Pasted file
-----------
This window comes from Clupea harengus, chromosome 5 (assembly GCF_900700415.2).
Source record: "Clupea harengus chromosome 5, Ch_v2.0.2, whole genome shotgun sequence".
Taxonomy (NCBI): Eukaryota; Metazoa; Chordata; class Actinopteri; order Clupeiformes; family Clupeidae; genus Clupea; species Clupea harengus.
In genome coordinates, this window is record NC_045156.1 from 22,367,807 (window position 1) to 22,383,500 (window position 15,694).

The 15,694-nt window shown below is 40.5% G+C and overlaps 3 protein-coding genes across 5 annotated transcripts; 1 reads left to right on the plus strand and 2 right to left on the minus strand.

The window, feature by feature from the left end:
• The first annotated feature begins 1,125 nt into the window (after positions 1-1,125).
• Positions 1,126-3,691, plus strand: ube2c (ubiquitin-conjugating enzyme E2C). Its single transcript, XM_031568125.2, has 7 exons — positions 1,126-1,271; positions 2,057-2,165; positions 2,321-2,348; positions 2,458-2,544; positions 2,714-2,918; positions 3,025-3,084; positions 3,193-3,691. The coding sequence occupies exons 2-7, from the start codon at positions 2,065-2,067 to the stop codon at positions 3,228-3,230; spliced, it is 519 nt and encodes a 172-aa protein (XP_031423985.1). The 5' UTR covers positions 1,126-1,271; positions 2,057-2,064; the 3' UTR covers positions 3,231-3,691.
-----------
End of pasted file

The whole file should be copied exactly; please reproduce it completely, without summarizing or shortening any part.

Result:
This window comes from Clupea harengus, chromosome 5 (assembly GCF_900700415.2).
Source record: "Clupea harengus chromosome 5, Ch_v2.0.2, whole genome shotgun sequence".
Taxonomy (NCBI): Eukaryota; Metazoa; Chordata; class Actinopteri; order Clupeiformes; family Clupeidae; genus Clupea; species Clupea harengus.
In genome coordinates, this window is record NC_045156.1 from 22,367,807 (window position 1) to 22,383,500 (window position 15,694).

The 15,694-nt window shown below is 40.5% G+C and overlaps 3 protein-coding genes across 5 annotated transcripts; 1 reads left to right on the plus strand and 2 right to left on the minus strand.

The window, feature by feature from the left end:
• The first annotated feature begins 1,125 nt into the window (after positions 1-1,125).
• Positions 1,126-3,691, plus strand: ube2c (ubiquitin-conjugating enzyme E2C). Its single transcript, XM_031568125.2, has 7 exons — positions 1,126-1,271; positions 2,057-2,165; positions 2,321-2,348; positions 2,458-2,544; positions 2,714-2,918; positions 3,025-3,084; positions 3,193-3,691. The coding sequence occupies exons 2-7, from the start codon at positions 2,065-2,067 to the stop codon at positions 3,228-3,230; spliced, it is 519 nt and encodes a 172-aa protein (XP_031423985.1). The 5' UTR covers positions 1,126-1,271; positions 2,057-2,064; the 3' UTR covers positions 3,231-3,691.